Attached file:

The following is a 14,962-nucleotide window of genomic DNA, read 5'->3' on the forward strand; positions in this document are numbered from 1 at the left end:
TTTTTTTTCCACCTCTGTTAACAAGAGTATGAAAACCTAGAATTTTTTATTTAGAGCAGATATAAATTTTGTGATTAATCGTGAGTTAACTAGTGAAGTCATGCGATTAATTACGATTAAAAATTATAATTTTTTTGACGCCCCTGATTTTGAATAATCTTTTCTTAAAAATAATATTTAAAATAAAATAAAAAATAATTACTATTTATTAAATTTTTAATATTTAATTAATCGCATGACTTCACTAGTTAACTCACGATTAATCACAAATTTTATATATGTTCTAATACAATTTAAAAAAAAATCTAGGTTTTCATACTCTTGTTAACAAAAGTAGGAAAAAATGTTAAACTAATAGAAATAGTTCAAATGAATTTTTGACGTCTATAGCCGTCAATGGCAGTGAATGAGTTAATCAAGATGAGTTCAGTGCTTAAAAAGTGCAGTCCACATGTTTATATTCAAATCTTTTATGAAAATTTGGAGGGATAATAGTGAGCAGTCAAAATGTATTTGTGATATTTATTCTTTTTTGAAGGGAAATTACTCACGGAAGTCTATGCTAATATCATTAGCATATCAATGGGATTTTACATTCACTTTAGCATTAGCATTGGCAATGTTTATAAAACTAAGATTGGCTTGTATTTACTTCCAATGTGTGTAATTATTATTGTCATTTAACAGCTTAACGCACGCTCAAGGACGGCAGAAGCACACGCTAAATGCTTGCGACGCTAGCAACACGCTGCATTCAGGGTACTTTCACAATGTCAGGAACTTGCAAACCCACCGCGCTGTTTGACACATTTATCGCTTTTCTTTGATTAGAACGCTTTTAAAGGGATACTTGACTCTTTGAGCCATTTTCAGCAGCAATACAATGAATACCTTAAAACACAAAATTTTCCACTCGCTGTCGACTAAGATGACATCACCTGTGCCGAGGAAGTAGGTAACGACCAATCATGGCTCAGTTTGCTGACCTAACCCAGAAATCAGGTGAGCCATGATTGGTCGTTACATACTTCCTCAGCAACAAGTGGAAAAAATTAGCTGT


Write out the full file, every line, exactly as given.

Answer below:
The following is a 14,962-nucleotide window of genomic DNA, read 5'->3' on the forward strand; positions in this document are numbered from 1 at the left end:
TTTTTTTTCCACCTCTGTTAACAAGAGTATGAAAACCTAGAATTTTTTATTTAGAGCAGATATAAATTTTGTGATTAATCGTGAGTTAACTAGTGAAGTCATGCGATTAATTACGATTAAAAATTATAATTTTTTTGACGCCCCTGATTTTGAATAATCTTTTCTTAAAAATAATATTTAAAATAAAATAAAAAATAATTACTATTTATTAAATTTTTAATATTTAATTAATCGCATGACTTCACTAGTTAACTCACGATTAATCACAAATTTTATATATGTTCTAATACAATTTAAAAAAAAATCTAGGTTTTCATACTCTTGTTAACAAAAGTAGGAAAAAATGTTAAACTAATAGAAATAGTTCAAATGAATTTTTGACGTCTATAGCCGTCAATGGCAGTGAATGAGTTAATCAAGATGAGTTCAGTGCTTAAAAAGTGCAGTCCACATGTTTATATTCAAATCTTTTATGAAAATTTGGAGGGATAATAGTGAGCAGTCAAAATGTATTTGTGATATTTATTCTTTTTTGAAGGGAAATTACTCACGGAAGTCTATGCTAATATCATTAGCATATCAATGGGATTTTACATTCACTTTAGCATTAGCATTGGCAATGTTTATAAAACTAAGATTGGCTTGTATTTACTTCCAATGTGTGTAATTATTATTGTCATTTAACAGCTTAACGCACGCTCAAGGACGGCAGAAGCACACGCTAAATGCTTGCGACGCTAGCAACACGCTGCATTCAGGGTACTTTCACAATGTCAGGAACTTGCAAACCCACCGCGCTGTTTGACACATTTATCGCTTTTCTTTGATTAGAACGCTTTTAAAGGGATACTTGACTCTTTGAGCCATTTTCAGCAGCAATACAATGAATACCTTAAAACACAAAATTTTCCACTCGCTGTCGACTAAGATGACATCACCTGTGCCGAGGAAGTAGGTAACGACCAATCATGGCTCAGTTTGCTGACCTAACCCAGAAATCAGGTGAGCCATGATTGGTCGTTACATACTTCCTCAGCAACAAGTGGAAAAAATTAGCTGT